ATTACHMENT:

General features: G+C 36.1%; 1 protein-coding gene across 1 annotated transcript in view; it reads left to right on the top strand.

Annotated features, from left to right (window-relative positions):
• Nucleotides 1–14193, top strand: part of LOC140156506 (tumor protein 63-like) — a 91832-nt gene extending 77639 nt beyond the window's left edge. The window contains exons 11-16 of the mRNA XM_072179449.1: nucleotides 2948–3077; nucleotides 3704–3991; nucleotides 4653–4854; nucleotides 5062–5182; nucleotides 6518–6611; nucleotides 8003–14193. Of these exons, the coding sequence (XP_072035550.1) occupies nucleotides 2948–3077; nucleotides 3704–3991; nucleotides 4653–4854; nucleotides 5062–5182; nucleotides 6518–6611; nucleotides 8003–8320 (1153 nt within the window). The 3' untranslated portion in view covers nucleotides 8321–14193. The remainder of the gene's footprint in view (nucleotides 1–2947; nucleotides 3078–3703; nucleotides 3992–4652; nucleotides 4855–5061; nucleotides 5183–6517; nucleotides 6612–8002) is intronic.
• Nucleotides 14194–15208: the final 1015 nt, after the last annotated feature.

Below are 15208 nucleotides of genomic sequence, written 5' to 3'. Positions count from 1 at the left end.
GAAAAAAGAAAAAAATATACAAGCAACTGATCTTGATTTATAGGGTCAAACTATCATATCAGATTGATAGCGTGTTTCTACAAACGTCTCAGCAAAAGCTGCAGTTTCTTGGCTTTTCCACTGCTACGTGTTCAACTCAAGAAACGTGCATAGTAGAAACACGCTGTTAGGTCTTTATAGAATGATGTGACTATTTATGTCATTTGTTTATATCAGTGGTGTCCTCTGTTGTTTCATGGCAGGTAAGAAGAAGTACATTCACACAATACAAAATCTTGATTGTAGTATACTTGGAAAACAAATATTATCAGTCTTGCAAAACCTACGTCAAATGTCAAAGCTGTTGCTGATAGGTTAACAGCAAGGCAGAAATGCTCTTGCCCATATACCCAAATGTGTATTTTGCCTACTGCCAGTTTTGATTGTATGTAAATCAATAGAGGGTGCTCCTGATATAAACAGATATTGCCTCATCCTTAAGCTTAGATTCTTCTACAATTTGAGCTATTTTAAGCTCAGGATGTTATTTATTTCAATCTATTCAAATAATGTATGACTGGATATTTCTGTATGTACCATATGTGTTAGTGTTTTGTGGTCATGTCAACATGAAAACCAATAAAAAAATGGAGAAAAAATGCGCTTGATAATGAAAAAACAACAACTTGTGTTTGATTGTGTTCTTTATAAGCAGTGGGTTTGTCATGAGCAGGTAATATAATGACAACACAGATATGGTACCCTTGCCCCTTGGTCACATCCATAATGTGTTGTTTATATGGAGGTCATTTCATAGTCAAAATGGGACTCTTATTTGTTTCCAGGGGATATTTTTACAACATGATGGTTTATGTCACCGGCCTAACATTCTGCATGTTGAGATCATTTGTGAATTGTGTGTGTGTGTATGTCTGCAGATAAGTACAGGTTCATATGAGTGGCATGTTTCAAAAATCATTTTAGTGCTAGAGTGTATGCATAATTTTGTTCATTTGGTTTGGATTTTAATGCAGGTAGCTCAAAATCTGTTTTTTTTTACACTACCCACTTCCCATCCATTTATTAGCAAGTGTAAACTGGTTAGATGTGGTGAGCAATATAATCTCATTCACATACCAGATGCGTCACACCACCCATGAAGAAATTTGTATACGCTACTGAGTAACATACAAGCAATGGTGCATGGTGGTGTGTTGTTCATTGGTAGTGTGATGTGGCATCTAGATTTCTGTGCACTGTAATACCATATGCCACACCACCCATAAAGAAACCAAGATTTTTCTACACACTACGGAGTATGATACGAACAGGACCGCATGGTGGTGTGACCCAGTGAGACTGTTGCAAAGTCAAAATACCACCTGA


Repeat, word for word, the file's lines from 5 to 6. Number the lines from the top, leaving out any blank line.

Below are 15208 nucleotides of genomic sequence, written 5' to 3'. Positions count from 1 at the left end.
GAAAAAAGAAAAAAATATACAAGCAACTGATCTTGATTTATAGGGTCAAACTATCATATCAGATTGATAGCGTGTTTCTACAAACGTCTCAGCAAAAGCTGCAGTTTCTTGGCTTTTCCACTGCTACGTGTTCAACTCAAGAAACGTGCATAGTAGAAACACGCTGTTAGGTCTTTATAGAATGATGTGACTATTTATGTCATTTGTTTATATCAGTGGTGTCCTCTGTTGTTTCATGGCAGGTAAGAAGAAGTACATTCACACAATACAAAATCTTGATTGTAGTATACTTGGAAAACAAATATTATCAGTCTTGCAAAACCTACGTCAAATGTCAAAGCTGTTGCTGATAGGTTAACAGCAAGGCAGAAATGCTCTTGCCCATATACCCAAATGTGTATTTTGCCTACTGCCAGTTTTGATTGTATGTAAATCAATAGAGGGTGCTCCTGATATAAACAGATATTGCCTCATCCTTAAGCTTAGATTCTTCTACAATTTGAGCTATTTTAAGCTCAGGATGTTATTTATTTCAATCTATTCAAATAATGTATGACTGGATATTTCTGTATGTACCATATGTGTTAGTGTTTTGTGGTCATGTCAACATGAAAACCAATAAAAAAATGGAGAAAAAATGCGCTTGATAATGAAAAAACAACAACTTGTGTTTGATTGTGTTCTTTATAAGCAGTGGGTTTGTCATGAGCAGGTAATATAATGACAACACAGATATGGTACCCTTGCCCCTTGGTCACATCCATAATGTGTTGTTTATATGGAGGTCATTTCATAGTCAAAATGGGACTCTTATTTGTTTCCAGGGGATATTTTTACAACATGATGGTTTATGTCACCGGCCTAACATTCTGCATGTTGAGATCATTTGTGAATTGTGTGTGTGTGTATGTCTGCAGATAAGTACAGGTTCATATGAGTGGCATGTTTCAAAAATCATTTTAGTGCTAGAGTGTATGCATAATTTTGTTCATTTGGTTTGGATTTTAATGCAGGTAGCTCAAAATCTGTTTTTTTTTACACTACCCACTTCCCATCCATTTATTAGCAAGTGTAAACTGGTTAGATGTGGTGAGCAATATAATCTCATTCACATACCAGATGCGTCACACCACCCATGAAGAAATTTGTATACGCTACTGAGTAACATACAAGCAATGGTGCATGGTGGTGTGTTGTTCATTGGTAGTGTGATGTGGCATCTAGATTTCTGTGCACTGTAATACCATATGCCACACCACCCATAAAGAAACCAAGATTTTTCTACACACTACGGAGTATGATACGAACAGGACCGCATGGTGGTGTGACCCAGTGAGACTGTTGCAAAGTCAAAATACCACCTGA